Newly Detected Hormone May Help Obesity

At a recent meeting of the Endocrine Society in Philadelphia new findings by British researchers were presented regarding hormone interactions with weight problems.

Dr. Simon Aylwin, a consultant from the King’s College Hospital in London, England, presented data showing that peptide hormone PYY levels were much lower in patients who were significantly obese versus normal weight controls.

As Dr. Stephen Bloom’s research group from Imperial College, London, UK had shown earlier, with a meal rich in calories the gut produces the PYY hormone in a way that with higher amounts of calories in food consumed more of the hormone PYY is secreted into the blood stream. The new information that was discussed at the meeting of the Endocrine Society was the fact that these hormone signals are registered in the hypothalamic tissue, a part of the brain situated just above the pituitary gland. It has been known for a long time that weight is regulated by a satiety centre in the hypothalamus. Now it has been appreciated that there are at least two or more pathways of registering weight related hormone signals: one being the gut related PYY hormone that tells the brain that enough food was consumed in a meal, and secondly leptin hormone signals where the hormone leptin is secreted from the fatty tissues in the body, which tells the satiety centre of the brain that not as much food needs to be consumed when our weight has reached a certain threshold.

Newly Detected Hormone May Help Obesity

Newly Detected Hormone May Help Obesity

Dr. Aylwin measured PYY hormone levels in a number of different groups of patients such as in patients who were obese, in patients who had gastric bypass surgery done and in a group who only had gastric banding done. They observed that the group who had bypass surgery done had a higher than normal response of PYY hormone release as a response to a meal. This enabled them to adhere to low calorie meals without any hunger pangs and this group of patients did well in terms of weight control on the longterm.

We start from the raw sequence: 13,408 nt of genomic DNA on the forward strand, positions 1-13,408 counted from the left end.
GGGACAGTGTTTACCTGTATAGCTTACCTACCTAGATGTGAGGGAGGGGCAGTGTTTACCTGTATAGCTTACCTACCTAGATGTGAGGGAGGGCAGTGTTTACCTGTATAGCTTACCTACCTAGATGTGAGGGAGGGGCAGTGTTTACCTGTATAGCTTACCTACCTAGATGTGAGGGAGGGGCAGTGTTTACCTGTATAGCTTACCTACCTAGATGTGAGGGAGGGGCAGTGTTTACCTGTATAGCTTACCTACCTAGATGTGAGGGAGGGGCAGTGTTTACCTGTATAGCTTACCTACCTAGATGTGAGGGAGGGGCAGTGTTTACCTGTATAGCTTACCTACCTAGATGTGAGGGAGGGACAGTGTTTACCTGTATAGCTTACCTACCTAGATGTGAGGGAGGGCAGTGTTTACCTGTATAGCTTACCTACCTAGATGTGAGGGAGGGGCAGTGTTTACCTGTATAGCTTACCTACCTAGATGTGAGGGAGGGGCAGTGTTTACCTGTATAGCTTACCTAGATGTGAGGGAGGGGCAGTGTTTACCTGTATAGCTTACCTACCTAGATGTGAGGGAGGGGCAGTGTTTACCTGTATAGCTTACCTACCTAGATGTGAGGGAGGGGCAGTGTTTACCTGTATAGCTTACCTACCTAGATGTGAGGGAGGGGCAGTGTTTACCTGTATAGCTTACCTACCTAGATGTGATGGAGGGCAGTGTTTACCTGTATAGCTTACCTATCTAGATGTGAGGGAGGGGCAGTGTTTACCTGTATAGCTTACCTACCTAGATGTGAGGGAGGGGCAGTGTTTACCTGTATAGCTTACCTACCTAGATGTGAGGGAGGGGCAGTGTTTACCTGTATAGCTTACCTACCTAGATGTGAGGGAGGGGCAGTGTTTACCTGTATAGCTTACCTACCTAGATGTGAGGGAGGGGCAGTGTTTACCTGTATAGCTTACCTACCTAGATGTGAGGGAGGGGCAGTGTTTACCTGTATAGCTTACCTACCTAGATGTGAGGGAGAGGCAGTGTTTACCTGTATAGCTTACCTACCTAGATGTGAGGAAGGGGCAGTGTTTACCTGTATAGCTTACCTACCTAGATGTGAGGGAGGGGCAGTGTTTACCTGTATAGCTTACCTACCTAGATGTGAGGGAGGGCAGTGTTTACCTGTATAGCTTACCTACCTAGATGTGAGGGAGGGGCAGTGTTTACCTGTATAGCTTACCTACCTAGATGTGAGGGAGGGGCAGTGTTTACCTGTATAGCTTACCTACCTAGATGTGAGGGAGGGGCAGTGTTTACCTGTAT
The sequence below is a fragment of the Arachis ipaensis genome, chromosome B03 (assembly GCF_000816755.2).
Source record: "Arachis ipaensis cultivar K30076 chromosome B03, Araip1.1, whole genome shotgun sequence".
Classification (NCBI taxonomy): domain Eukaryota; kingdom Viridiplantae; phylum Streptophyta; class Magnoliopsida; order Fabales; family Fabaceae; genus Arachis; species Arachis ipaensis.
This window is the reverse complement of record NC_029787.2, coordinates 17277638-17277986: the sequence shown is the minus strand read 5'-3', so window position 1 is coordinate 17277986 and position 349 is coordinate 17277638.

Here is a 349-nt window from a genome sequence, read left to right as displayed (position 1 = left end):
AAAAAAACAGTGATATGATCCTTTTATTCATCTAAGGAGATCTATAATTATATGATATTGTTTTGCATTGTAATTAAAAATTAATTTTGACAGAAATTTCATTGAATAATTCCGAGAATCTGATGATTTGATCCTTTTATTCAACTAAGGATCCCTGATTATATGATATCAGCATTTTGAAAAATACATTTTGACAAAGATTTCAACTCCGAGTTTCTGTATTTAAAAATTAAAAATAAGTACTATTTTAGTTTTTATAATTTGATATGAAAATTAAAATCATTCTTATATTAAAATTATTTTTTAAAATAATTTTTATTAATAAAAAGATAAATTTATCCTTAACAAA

In contrast to this the group with gastric banding had a flat response curve to the stimulus of a meal with respect to the PYY hormone as did patients with obesity. The low PYY levels in response to meals likely explains why these patients continue to eat too much making their weight loss efforts more difficult.

Dr. Aylwin explained that with future research efforts new forms of medications could be developped that mimic the effects of the PYY hormone leading to satiety and allowing patients to control their weight easier. Dr. Linda Fish, an endocrinologist from the University of Minnesota, mentioned that for excessive obesity with a body mass index of more than 45 the only effective therapy right now would be the invasive gastric bypass procedure. With an anologue type medication that would have the same effect as the PYY hormone, many patients might be able to have persistent weight loss with these new medications allowing them to lose weight persistently without bypass surgery. However, results of this type of research likely would take about 10 years before a new drug would be available to the public.

This summary is based on an article in the July 15, 2003 issue of the Medical Post (page 50) as well as on the newsdesk article entitled “Obesity-is it all in the mind?” in The Lancet Neurology Volume 2, Number 1, January 2003.
Link to related topic (nasal spray for obesity).

Last edited December 9, 2012